Beware the Amish pirates

Proving God

March 29th, 2009 by nicolas

Some of you may be familiar with philosophers’ attempts to prove God’s existence. The simplest is put forth by Descartes, who in doubting reality, realized the only thing he could be sure of was that he doubted. Here’s my paraphrase:

I doubt, therefore I think.
I think, therefore I exist.
I doubt, therefore I am imperfect.
I am imperfect, therefore imperfection exists.
Imperfection exists, therefore perfection exists.
God, by definition, is perfection, therefore God exists.
God is perfect, therefore God is good.
God is good, therefore God would not deceive us.
God would not deceive us, therefore the world and my experiences in it are real.

This proof actually shares the same fatal flaw as the other God proof I’ve heard:

Something can exist either in thought or in reality.
I can think of God, therefore God exists in thought.
It is more powerful to exist in reality than in thought.
God is, by definition, the most powerful, therefore God exists in reality.

The flaw, of course, is that we are asked to accept that because something is conceptualized, it must exist in accordance to its intrinsic characteristics. Yet if I believe that God is, by definition, a delicious jelly donut sitting on my desk, there is still no jelly donut on my desk. Those of us not well schooled in metaphysics may not be able to articulate exactly why we know these proofs are bogus, but we do know it.

(Note: I am not a philosopher, so if you’re outraged at how much I screwed up my summary of these ideas, I apologize.)

However, in some of my musings this year, I have come across my own conditional proof that God exists. Conditional in that it does not prove God, but makes God a necessary derivative of another belief. Here it is:

If we have free will, God exists.
read more »

Love your enemies: An activist’s stance

August 27th, 2008 by nicolas

What is Peace? read more »

Idol?

June 20th, 2008 by nicolas

Barack hope poster

I bet that got your attention. read more »

The Nature of Truth

July 16th, 2007 by nicolas

In the Church of the Brethren, we have to talk a lot about how to reconcile our beliefs with those of our brothers and sisters who don’t feel the same way. Members of our denomination (my understanding is that Mennonites face the same questions) cover the political spectrum end to end, with varying stances on all the good “moral questions:” abortion, same-sex marriage, non-resistance, the military, salvation… the list goes on. And so we are faced with the sticky task of recognizing the validity of our brother’s faith while still affirming our own as true and right.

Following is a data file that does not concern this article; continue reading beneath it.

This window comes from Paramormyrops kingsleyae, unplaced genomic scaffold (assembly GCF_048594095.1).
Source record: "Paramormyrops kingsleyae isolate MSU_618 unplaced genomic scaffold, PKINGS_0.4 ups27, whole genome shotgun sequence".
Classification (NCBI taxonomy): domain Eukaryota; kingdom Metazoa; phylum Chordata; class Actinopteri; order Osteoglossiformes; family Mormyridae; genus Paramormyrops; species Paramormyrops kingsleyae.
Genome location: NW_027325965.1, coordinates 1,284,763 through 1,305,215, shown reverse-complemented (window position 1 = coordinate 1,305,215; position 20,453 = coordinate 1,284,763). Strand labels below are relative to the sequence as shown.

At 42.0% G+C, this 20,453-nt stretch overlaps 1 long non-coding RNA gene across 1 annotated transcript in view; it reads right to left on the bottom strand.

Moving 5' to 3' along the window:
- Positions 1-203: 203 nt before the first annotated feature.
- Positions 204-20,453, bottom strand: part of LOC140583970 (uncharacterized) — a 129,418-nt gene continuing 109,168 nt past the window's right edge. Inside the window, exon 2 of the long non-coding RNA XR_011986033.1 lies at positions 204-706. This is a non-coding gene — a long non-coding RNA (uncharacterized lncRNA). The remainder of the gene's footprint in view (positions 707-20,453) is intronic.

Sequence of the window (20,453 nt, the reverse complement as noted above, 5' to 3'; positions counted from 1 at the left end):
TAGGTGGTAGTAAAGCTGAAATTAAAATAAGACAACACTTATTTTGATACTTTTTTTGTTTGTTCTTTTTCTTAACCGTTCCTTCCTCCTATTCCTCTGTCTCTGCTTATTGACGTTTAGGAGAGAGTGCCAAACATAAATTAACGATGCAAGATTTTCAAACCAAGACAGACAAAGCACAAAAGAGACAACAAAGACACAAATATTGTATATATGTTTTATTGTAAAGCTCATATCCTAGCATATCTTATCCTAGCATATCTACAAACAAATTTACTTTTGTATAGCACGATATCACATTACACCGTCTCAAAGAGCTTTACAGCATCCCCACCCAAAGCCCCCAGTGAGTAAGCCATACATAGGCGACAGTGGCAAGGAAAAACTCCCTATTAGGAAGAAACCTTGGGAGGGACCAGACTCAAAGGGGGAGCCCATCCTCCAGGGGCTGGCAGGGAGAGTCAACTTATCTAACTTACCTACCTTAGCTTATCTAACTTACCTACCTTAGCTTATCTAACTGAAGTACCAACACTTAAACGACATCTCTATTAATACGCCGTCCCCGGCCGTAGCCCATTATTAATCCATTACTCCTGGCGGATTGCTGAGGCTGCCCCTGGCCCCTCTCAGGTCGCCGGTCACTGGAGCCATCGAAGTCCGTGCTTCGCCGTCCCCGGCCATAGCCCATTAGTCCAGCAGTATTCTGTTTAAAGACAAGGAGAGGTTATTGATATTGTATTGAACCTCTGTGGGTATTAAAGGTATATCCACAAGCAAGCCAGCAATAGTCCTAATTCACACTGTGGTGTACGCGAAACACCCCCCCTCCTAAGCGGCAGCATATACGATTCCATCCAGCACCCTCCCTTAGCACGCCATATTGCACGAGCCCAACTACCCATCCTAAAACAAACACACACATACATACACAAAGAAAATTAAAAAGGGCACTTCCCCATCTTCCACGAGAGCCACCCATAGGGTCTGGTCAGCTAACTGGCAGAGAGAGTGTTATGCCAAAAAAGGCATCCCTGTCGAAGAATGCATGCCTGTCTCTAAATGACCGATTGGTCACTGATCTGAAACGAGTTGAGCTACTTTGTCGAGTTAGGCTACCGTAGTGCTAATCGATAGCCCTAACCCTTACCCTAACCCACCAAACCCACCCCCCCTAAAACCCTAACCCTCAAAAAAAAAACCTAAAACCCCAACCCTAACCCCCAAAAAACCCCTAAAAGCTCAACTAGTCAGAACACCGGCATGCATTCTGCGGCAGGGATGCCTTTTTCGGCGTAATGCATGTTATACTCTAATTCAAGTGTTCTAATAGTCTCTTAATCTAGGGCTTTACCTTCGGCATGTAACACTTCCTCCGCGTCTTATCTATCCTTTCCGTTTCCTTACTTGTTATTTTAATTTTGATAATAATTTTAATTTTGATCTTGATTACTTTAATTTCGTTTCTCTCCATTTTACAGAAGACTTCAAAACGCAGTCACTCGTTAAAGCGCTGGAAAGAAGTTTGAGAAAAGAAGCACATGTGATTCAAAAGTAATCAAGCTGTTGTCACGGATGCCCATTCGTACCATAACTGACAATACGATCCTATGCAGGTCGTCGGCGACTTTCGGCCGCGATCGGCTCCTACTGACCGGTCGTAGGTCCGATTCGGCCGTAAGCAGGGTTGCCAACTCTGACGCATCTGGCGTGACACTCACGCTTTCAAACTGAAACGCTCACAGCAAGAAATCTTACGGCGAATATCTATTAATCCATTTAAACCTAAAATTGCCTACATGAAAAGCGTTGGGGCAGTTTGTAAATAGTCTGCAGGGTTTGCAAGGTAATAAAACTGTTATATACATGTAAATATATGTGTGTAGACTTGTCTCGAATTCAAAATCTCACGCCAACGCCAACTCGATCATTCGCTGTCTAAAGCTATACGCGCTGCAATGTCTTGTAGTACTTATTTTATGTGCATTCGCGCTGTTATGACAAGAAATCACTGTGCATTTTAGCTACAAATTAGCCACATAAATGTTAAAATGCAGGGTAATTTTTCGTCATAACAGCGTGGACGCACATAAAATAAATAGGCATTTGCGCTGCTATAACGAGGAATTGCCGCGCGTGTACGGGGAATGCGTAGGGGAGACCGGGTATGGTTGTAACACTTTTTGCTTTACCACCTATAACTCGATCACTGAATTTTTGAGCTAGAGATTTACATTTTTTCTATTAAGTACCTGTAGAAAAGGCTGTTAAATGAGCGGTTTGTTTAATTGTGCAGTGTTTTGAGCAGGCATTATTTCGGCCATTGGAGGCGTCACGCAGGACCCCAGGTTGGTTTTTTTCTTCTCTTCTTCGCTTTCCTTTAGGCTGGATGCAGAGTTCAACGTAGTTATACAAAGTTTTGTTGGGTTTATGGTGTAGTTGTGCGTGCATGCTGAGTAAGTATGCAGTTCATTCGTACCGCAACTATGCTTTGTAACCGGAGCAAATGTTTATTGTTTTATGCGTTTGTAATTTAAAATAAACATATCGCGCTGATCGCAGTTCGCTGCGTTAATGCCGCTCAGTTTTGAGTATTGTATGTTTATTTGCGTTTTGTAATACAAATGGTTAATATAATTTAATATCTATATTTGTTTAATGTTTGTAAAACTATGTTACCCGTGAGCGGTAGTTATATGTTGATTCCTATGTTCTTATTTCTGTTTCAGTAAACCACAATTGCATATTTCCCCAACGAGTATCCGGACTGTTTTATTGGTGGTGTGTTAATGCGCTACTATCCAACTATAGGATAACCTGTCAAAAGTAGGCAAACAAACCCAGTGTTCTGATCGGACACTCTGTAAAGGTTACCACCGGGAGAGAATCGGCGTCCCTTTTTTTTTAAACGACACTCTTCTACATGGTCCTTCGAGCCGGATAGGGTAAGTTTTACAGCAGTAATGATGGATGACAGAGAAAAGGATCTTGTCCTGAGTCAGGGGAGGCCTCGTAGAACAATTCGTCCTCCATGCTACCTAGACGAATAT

Hokay, so. Here’s the question. Is there one truth in the middle of the theological dartboard that we’re all throwing at, some getting closer than others? Or is there wiggle room? Is it possible that when I say homosexuality is A-OK and my dad has a problem with it, we’re both somehow equally right thanks to the logic-defying power of God? If I’m a Christian and my roommate is a Pagan, are we just on different roads heading in the same general direction? read more »

My arrest in Fort Wayne

June 7th, 2007 by nicolas

I suppose the best way to start all this is to explain who I am and what I’m doing. My name is Nick, and I’m a member of the Church of the Brethren and a Peace Studies major at Manchester College. A couple months ago I was arrested at a witness in Fort Wayne, and was asked by my employers in the Residential Life department at Manchester to write a paper explaining what happened. I posted the paper on my own blog, and was subsequently urged to re-post it here. The paper was intended to be a complete account of my experience, and as such does not necessarily have one coherent message. I’ve edited out the parts that really only pertain to my school, so it may appear to jump around some but… well, read it for yourselves.

Thursday, March 29, 2007, I joined eight other Manchester students, and three faculty and staff in a peace vigil at the federal building in Fort Wayne as part of a nationwide campaign called the Occupation Project, a civil disobedience campaign aimed at literally occupying the offices of U.S. Congressmen who refuse to cut off funding for the continuing war in Iraq. read more »